There are Republican politicians in Oklahoma. And then, there is that Republican politician. You know — that Joy Hofmeister.
She’s the Republican who primaried and beat Janet Barresi, incumbent Republican sweetheart of the public school bashing bandwagon.
She then went on to take Barresi’s place on the state-wide education stage as the new and very popular Oklahoma Superintendent of Public Instruction.
Her presence stands to put pressure on Republican politicians here in a way that they didn’t expect way back in 2011 when they quickly passed sweeping changes that gave that position new powers, not only over the Department of Education, but the board itself.
And there is pressure.
According to some sources, all members of the board are up for either re-appointment or replacement before April 2 when appointments take effect.
The biggest question, which was raised by fellow blogger Rob Miller last night, is whether or not Governor Fallin will support this elected superintendent and appoint new board members who can acknowledge Hofmeister’s leadership.
Yesterday the State Board of Education members, all appointed by Republican Governor Mary Fallin to support the last chief, finally couldn’t hold their irritation in check any longer.
The Tulsa World’s account of the heated end of yesterday’s board meeting described it as a “tug-of-war” that “boiled over” between Hofmeister and several of the members of the board.
According to the report, three board members were especially upset when they thought that Hofmeister, who by law is the executive of the board, ran too quickly past the “New Business” part of the agenda and didn’t give them time to enter motions that they wanted discussed.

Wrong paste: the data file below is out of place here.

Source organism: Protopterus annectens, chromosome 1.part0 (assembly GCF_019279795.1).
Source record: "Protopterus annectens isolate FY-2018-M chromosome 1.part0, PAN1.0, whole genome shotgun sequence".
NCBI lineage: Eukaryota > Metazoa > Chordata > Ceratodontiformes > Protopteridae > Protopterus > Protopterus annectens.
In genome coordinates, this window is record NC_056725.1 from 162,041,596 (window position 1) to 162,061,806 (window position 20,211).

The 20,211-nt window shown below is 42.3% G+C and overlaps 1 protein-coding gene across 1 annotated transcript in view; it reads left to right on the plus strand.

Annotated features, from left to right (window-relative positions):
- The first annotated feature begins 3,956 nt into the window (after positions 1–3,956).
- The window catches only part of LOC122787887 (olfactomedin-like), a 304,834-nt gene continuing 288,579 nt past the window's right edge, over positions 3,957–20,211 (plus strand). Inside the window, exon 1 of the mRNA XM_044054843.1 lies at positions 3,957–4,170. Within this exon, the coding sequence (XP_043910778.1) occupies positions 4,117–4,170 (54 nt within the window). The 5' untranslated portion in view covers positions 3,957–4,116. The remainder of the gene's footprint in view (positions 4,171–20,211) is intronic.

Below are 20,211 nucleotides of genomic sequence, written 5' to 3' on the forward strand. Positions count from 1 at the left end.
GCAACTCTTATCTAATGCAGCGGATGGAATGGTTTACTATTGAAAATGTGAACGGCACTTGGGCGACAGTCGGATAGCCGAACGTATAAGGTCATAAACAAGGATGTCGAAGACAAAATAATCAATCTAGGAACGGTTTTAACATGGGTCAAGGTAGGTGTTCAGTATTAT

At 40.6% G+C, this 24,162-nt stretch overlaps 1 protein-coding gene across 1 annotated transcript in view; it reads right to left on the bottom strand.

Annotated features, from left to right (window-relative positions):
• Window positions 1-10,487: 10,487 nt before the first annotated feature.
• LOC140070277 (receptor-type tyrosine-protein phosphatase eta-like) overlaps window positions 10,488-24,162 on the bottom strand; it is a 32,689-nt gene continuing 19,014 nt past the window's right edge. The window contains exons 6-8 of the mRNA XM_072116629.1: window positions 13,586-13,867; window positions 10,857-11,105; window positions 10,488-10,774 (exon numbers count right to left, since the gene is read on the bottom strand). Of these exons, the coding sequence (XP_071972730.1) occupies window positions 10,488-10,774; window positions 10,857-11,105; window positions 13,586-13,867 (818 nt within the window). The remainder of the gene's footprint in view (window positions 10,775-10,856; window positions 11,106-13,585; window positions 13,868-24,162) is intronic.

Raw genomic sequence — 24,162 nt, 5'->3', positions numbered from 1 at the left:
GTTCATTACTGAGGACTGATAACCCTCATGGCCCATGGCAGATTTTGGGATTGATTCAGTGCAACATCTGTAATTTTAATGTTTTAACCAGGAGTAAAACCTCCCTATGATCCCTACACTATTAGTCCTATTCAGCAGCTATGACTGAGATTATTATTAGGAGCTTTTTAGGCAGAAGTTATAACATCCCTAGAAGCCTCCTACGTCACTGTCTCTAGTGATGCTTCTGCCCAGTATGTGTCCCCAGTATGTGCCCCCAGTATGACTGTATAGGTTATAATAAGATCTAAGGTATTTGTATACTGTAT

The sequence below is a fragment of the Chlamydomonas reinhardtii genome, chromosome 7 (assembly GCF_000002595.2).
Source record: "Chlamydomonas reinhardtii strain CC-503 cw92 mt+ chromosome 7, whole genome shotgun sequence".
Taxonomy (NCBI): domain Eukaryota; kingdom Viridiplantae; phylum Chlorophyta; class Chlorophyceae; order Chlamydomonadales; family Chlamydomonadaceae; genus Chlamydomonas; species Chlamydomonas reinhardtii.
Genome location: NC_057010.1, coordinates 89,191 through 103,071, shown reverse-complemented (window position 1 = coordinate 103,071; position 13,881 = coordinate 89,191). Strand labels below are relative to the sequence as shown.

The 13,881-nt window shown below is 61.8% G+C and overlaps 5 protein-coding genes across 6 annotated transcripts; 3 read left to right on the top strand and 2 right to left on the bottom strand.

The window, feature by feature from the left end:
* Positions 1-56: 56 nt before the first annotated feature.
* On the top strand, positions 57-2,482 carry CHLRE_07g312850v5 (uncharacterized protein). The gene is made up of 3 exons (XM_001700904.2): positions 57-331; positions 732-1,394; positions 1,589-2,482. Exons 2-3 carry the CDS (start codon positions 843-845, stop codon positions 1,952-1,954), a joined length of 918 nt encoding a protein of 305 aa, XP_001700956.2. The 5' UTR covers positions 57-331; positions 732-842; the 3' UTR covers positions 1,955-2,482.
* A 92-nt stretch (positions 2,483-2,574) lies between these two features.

The report describes two of the three speaking in “raised voices” to the new Chief of Staff Lance Nelson about the matter, complaining that they had several items that they wanted discussed that Hofmeister had not put on the agenda.
A contest between equal parties? No
Yesterday’s dust-up in the board room generated by board members Bill Price and Amy Ford, both GOP political insiders who were no-doubt appointed to their positions by Fallin because they were true believers.
The problem is that they are trying to push back against Hofmeister’s exercising the very powers that were given to that position by Republican politicians in 2011.
Even a quick scan of the final version of House Bill 2139 of the 2011 – 2012 legislative session shows whole paragraphs of the old law being stricken and paragraphs of new amendments added to give much more power to the position.
Clearly, those GOP lawmakers and the governor intended for the Superintendent of Public Instruction to be firmly in charge of both the bureaucracy of the DOE, and the Board of Education.
In those early and quite heady days after the 2010 landslide that brought Fallin and Barresi into office, GOP legislators did not anticipate that one day they would have unwittingly given power to an elected chief who doesn’t simply copy and paste the latest thing that ALEC and reformist Chiefs for Change sends in that day’s orders.
We have to wonder what HB 2139’s co-authors Kern, Nelson, Newell, and Ford think about their clever legislation now.
Fallin was once all for a strong state superintendent
An interesting set of quotes are included in an article from the April 11, 2011 edition of conservative journalist Patrick McGuigan’s CapitolBeatOK.com.
In that piece, McGuigan quotes then Speaker Kris Steele and Senate President Pro Tem Brian Bingman, who were hailing the value of the legislation that had just been passed saying that it would streamline, “the operations of the state Department of Education by placing control of the department with the superintendent rather than the state Board of Education.”
But most interesting in that article is a quote from a signing statement that Governor Fallin reportedly sent to CapitolBeatOK explaining why she was signing the bill into law:
In Oklahoma, the superintendent of public instruction is elected based upon the ideas and agenda they present to voters. And the superintendent – not the unelected Board of Education – should have the power to run the Education Department. This legislation will help to make the department more accountable and responsive to the will of the people.
So, when Janet Barresi was struggling with Democrats on the board, and a contrary Republican board member named Joy Hofmeister, she was very clear that the will of the people in electing a superintendent was to be honored with great vigor.
Now that the politics of the board have changed, I wonder just how closely she will hold to those same principles.
Were those really principles, or just politics of the day?